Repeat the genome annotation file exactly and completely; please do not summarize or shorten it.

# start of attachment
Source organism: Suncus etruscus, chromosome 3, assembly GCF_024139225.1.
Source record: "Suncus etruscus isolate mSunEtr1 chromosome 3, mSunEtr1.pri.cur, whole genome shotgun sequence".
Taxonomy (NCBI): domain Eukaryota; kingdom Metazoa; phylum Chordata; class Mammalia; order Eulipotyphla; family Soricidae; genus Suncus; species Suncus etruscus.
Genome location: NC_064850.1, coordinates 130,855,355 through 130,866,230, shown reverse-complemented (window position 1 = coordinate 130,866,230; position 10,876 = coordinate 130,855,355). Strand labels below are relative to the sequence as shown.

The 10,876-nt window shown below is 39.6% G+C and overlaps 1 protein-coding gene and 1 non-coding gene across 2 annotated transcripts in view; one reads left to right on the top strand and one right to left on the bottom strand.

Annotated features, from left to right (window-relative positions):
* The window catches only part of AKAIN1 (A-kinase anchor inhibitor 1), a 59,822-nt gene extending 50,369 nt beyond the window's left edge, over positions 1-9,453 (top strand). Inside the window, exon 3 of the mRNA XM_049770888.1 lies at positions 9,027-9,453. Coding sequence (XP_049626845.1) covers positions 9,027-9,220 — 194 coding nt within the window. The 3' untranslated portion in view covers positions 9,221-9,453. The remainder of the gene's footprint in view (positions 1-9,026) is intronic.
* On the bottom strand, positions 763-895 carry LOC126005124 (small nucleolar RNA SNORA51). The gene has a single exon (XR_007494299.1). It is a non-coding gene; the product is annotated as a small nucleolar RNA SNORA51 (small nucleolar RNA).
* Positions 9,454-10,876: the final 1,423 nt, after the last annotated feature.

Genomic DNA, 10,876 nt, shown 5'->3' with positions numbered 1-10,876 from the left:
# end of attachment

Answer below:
Source organism: Suncus etruscus, chromosome 3, assembly GCF_024139225.1.
Source record: "Suncus etruscus isolate mSunEtr1 chromosome 3, mSunEtr1.pri.cur, whole genome shotgun sequence".
Taxonomy (NCBI): domain Eukaryota; kingdom Metazoa; phylum Chordata; class Mammalia; order Eulipotyphla; family Soricidae; genus Suncus; species Suncus etruscus.
Genome location: NC_064850.1, coordinates 130,855,355 through 130,866,230, shown reverse-complemented (window position 1 = coordinate 130,866,230; position 10,876 = coordinate 130,855,355). Strand labels below are relative to the sequence as shown.

The 10,876-nt window shown below is 39.6% G+C and overlaps 1 protein-coding gene and 1 non-coding gene across 2 annotated transcripts in view; one reads left to right on the top strand and one right to left on the bottom strand.

Annotated features, from left to right (window-relative positions):
* The window catches only part of AKAIN1 (A-kinase anchor inhibitor 1), a 59,822-nt gene extending 50,369 nt beyond the window's left edge, over positions 1-9,453 (top strand). Inside the window, exon 3 of the mRNA XM_049770888.1 lies at positions 9,027-9,453. Coding sequence (XP_049626845.1) covers positions 9,027-9,220 — 194 coding nt within the window. The 3' untranslated portion in view covers positions 9,221-9,453. The remainder of the gene's footprint in view (positions 1-9,026) is intronic.
* On the bottom strand, positions 763-895 carry LOC126005124 (small nucleolar RNA SNORA51). The gene has a single exon (XR_007494299.1). It is a non-coding gene; the product is annotated as a small nucleolar RNA SNORA51 (small nucleolar RNA).
* Positions 9,454-10,876: the final 1,423 nt, after the last annotated feature.

Genomic DNA, 10,876 nt, shown 5'->3' with positions numbered 1-10,876 from the left: